Teacher education professors and teacher candidates are having the same struggles as PK-12 educators when attempting to implement computing options into teaching and learning. These challenges carry even greater pressure when one considers the importance of implementing 21st Century skills across the teaching and learning spectrum. We have previously discovered that bridging this gap and ameliorating these issues requires a focused three-step process that includes:
- a change in paradigm;
- exposure and training on 21st Century methodologies and tools and;
- a practical and authentic application of new 21st Century methodologies and tools (Broda, Schmidt, Shutt, & Wereley, 2009).
To initiate a change in mindset, teacher education programs need to develop a foundation of core beliefs that reflect the needs of a flat world, promote the exploration of engaging technologies, and encourage 21st Century skills (Friedman, 2005). Three core beliefs that promote this transition include:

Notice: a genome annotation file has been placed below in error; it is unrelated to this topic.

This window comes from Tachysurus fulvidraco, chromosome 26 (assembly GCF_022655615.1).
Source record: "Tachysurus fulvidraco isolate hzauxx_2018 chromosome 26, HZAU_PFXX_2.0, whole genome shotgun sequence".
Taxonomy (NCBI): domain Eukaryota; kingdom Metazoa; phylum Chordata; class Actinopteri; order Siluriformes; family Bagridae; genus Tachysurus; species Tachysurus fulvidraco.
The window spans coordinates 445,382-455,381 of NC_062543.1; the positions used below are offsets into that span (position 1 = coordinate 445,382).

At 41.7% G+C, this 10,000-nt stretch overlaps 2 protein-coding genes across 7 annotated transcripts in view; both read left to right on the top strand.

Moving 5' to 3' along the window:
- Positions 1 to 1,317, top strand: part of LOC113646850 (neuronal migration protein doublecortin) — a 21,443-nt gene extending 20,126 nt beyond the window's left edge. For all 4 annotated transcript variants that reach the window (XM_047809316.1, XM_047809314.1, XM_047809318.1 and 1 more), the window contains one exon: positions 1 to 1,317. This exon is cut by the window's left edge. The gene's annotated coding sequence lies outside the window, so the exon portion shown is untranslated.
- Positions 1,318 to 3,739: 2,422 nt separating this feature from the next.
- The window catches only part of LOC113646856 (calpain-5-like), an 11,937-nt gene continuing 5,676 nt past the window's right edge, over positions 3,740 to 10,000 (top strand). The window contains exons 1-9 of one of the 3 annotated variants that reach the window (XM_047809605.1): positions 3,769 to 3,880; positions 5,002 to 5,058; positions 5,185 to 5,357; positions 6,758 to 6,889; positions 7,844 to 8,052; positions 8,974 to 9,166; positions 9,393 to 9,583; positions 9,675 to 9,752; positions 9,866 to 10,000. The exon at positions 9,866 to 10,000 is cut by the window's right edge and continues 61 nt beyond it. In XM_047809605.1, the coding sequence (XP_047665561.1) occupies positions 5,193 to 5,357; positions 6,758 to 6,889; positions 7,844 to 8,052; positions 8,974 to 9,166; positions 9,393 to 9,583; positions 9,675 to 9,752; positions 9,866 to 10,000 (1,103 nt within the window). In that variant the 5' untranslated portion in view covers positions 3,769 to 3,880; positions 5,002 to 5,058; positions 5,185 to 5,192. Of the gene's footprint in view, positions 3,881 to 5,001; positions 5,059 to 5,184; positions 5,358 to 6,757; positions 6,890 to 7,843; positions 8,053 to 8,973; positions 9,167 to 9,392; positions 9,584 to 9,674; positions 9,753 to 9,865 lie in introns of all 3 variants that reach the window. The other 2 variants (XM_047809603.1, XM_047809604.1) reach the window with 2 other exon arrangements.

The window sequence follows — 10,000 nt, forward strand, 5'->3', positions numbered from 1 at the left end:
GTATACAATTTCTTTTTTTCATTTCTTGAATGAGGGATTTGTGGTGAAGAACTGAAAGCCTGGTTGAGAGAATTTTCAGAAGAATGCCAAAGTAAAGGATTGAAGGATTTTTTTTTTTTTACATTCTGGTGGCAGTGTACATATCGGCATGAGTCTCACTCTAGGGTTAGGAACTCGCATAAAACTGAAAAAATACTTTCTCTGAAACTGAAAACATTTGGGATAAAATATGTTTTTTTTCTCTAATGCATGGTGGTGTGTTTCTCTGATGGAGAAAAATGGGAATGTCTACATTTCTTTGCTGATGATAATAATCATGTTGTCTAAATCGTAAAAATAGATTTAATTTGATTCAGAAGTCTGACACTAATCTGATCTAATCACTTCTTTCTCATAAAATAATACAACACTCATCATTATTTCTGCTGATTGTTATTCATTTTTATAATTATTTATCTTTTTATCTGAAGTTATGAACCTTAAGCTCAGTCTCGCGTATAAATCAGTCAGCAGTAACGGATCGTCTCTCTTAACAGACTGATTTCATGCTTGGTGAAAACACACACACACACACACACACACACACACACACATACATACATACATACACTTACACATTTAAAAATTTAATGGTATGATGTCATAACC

- Developing an ethic of progressive teaching and learning
- Helping candidates understand and believe that they are being prepared to teach in the world that is progressively different from that in which they, and especially their teachers, were educated
- Developing the skills to become leaders in the paradigm shift (leading by influence rather than authority)
The adoption of a progressive ethic for teaching and learning supports a candidate’s efforts to think differently and use the technology tools to explore and embody the fluid nature of learning and teaching. It is through this exploration that students come to realize that they are not, and should not, be prepared to teach in the world in which they were educated. A progressive ethic will not only allow for this realization to occur, but it will prepare candidates to be intrepid and creative. Finally, students need to be given 21st Century skills and tools necessary to become leaders in the midst of a paradigm shift. With the old theories shifting under their feet, candidates need to hone the ability to lead by influence rather than authority. The rate at which technology changes should mirror the rate at which educational practices also change and adapt. This rapid movement begs for leaders who freely share ideas and question mandates that may be outdated or stagnant.